I was very glad to hear that The Boo is gradually emerging into the world again after this strange hibernation that we’ve all been through. You can read the statement from Executive Director Esther Ferry Kennington here Covid-19 Update
Baby Boo has plans but at the moment they will still be virtual as we are not able to meet in person just yet. In the meantime summer is an on-off affair and now that we are encouraged to go out again the weather is a bit off-putting! At least the days are still long and the temperatures mild.
Back in March I’d just started a short series of hands-on workshops designed for people who work with very young children, when the lockdown happened. The first two were Play with Clay and Towers and Bunting, and I’ll write more on them in the next posts.
Further down my list was one titled Household Treasure and it seems to be much more relevant to us all now. So here are some of my thoughts on that theme.
I thought it would be fun to look around my house and see what household treasure I can find – many of Baby Boo’s sensory play items are everyday items which we rediscover by playing with them.
For babies 0 – 12 months ( or pre walking ) create a comfy sensory play area by bringing a duvet on to the floor and finding some small objects to bring to baby. Look around in your clothing shelves for items with different colours and textures; leather gloves, fluffy scarf, stretchy leggings, maybe you have a feather boa or a chiffon headscarf, woolly socks or fun fur fleece. Towels, facecloths, nail brushes, tooth brushes , hot water bottle with a fluffy cover and body scrubs are great too.
In the kitchen you can find harder objects good for making noises or that have more scratchy sensations; pan scrubs, tin cans, saucepans, wooden spoons, metal spoons, cups, trays, sieves. Empty tins filled with different grains or pulses will make noisy shakers, add split peas or rice and tape two tins together. In the kitchen there is food of course, lots of things to smell and taste, oranges and lemons, spices and herbs. Create little aroma jars out of yoghurt pots or jam jars with a gauze covering. You can also find cold or frozen items such as frozen peas – caution though, only allow brief contact with the skin. Best to wrap inside a tea towel so the pack does not directly touch the skin.
Fruit and veg can also be very good playthings – potatoes roll around nicely and can be small enough for little hands to hold. They have earthy smells and different textures, colours and weights. If you don’t want a squishy mess stick to the more robust varieties!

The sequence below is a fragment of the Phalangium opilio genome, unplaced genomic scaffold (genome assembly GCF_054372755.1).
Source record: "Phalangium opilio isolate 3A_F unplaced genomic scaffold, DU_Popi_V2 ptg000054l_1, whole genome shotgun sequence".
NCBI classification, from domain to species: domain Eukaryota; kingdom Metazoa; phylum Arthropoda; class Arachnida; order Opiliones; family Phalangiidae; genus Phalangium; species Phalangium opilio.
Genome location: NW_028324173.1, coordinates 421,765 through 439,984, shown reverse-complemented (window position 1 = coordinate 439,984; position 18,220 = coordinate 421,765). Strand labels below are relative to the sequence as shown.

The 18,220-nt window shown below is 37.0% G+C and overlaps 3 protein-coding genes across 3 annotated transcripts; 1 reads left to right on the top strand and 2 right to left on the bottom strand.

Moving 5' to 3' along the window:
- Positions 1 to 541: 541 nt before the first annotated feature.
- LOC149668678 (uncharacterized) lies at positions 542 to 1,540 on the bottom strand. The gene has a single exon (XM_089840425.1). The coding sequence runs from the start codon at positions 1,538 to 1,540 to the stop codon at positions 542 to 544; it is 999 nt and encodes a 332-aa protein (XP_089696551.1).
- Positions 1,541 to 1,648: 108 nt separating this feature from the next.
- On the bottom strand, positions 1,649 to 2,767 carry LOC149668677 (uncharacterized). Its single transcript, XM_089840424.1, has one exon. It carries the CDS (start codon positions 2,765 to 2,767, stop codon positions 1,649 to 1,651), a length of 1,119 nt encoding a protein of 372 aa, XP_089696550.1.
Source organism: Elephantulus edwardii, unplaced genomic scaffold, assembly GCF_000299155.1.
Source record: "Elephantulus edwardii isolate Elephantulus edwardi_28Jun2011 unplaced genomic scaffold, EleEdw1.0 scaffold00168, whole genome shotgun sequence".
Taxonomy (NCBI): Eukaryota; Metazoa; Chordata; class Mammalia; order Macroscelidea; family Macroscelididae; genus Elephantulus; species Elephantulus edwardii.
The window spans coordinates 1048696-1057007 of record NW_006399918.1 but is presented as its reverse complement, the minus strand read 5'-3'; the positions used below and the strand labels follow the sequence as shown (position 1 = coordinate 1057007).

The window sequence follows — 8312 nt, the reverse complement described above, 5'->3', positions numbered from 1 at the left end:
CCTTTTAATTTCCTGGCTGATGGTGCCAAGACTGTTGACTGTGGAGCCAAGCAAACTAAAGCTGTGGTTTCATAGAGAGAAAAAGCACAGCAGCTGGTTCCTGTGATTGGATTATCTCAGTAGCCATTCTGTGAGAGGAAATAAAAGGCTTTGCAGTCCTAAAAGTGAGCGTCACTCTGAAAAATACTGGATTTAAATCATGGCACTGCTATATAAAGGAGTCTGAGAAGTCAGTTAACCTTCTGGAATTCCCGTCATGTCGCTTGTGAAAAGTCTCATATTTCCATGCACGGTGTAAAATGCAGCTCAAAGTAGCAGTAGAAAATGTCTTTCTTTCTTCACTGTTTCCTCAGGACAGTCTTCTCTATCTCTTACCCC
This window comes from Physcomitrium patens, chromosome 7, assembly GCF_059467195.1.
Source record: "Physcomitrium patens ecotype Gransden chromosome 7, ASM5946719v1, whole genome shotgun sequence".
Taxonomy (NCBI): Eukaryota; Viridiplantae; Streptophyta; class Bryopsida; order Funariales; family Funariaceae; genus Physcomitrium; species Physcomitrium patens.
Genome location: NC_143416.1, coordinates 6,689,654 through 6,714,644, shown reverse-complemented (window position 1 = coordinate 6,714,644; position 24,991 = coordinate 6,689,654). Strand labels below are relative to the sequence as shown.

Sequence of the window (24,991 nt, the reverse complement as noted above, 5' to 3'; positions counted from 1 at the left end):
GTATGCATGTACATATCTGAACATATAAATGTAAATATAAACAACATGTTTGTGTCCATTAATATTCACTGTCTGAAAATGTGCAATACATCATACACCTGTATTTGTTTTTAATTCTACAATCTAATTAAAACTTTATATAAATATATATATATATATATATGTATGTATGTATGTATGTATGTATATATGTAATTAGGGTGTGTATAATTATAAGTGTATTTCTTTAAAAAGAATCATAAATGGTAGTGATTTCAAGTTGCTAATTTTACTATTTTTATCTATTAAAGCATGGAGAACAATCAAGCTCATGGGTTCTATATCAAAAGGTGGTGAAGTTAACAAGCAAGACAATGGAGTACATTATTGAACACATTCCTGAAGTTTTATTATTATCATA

Squishy is also good and can be experienced by containing the items in a bowl and having cloths ready for clean up.
Don’t forget the traditional bunch of keys, lovely to make rattling sounds.
For older babies 1-3 years –
Bring out the duvet but add in a few pillows and blankets as well. Throw the duvet over the pillows to create a challenging landscape to jump on and walk over. Blankets are great for making small dens, thrown over two chairs or stools it can create a doorway or a little house ( who lives there? – a new story begins). If you have a torch the den becomes even more magical.
Older children love to build up (and knock down!) see what you can find around the house to build towers with; cereal boxes, biscuit tins, maybe even books, toilet rolls with or without tissue, tins, buckets and plant pots are a few suggestions.
Sometimes it’s interesting to create patterns on the floor with household objects, sorting, ordering and lining up. Try creating a simple set of shapes cut out of coloured fabric or paper that can be arranged and rearranged to make lovely patterns.
Singing and dancing are great energy burners, try controlling the energy by playing games – freeze when the music stops or sit down or hop on one foot when the music stops.
Heads Shoulders Knees and Toes + Sleeping Bunnies are songs with actions that toddlers often know and love to sing. Links …https://www.youtube.com/watch?v=okvvOWvyB44
Then wind the energy down again with more gentle songs like Twinkle Twinkle Little Star and Wind the Bobbin Up.
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